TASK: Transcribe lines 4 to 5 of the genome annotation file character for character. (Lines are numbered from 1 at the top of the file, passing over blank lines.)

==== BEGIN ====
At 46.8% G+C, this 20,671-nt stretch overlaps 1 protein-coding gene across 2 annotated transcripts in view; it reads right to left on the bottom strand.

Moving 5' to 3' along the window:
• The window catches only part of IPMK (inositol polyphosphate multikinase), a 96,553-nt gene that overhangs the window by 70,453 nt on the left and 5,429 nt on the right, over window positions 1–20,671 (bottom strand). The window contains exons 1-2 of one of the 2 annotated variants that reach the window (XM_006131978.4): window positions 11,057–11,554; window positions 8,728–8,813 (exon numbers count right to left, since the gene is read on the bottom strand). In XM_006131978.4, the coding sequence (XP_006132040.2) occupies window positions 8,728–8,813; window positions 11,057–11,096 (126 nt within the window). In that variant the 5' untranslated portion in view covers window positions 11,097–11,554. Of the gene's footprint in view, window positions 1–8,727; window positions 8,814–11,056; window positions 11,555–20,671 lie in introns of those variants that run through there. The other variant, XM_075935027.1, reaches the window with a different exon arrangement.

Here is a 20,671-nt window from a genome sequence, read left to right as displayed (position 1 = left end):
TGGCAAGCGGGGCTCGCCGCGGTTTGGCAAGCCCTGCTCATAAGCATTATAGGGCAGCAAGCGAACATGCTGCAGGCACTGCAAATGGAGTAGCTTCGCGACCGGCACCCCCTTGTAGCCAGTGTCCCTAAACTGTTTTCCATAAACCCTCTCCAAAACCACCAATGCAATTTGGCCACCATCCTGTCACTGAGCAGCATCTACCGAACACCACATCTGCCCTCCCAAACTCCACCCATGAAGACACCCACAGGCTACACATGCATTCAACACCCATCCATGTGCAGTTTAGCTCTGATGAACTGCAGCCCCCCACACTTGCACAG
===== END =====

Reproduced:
Here is a 20,671-nt window from a genome sequence, read left to right as displayed (position 1 = left end):
TGGCAAGCGGGGCTCGCCGCGGTTTGGCAAGCCCTGCTCATAAGCATTATAGGGCAGCAAGCGAACATGCTGCAGGCACTGCAAATGGAGTAGCTTCGCGACCGGCACCCCCTTGTAGCCAGTGTCCCTAAACTGTTTTCCATAAACCCTCTCCAAAACCACCAATGCAATTTGGCCACCATCCTGTCACTGAGCAGCATCTACCGAACACCACATCTGCCCTCCCAAACTCCACCCATGAAGACACCCACAGGCTACACATGCATTCAACACCCATCCATGTGCAGTTTAGCTCTGATGAACTGCAGCCCCCCACACTTGCACAG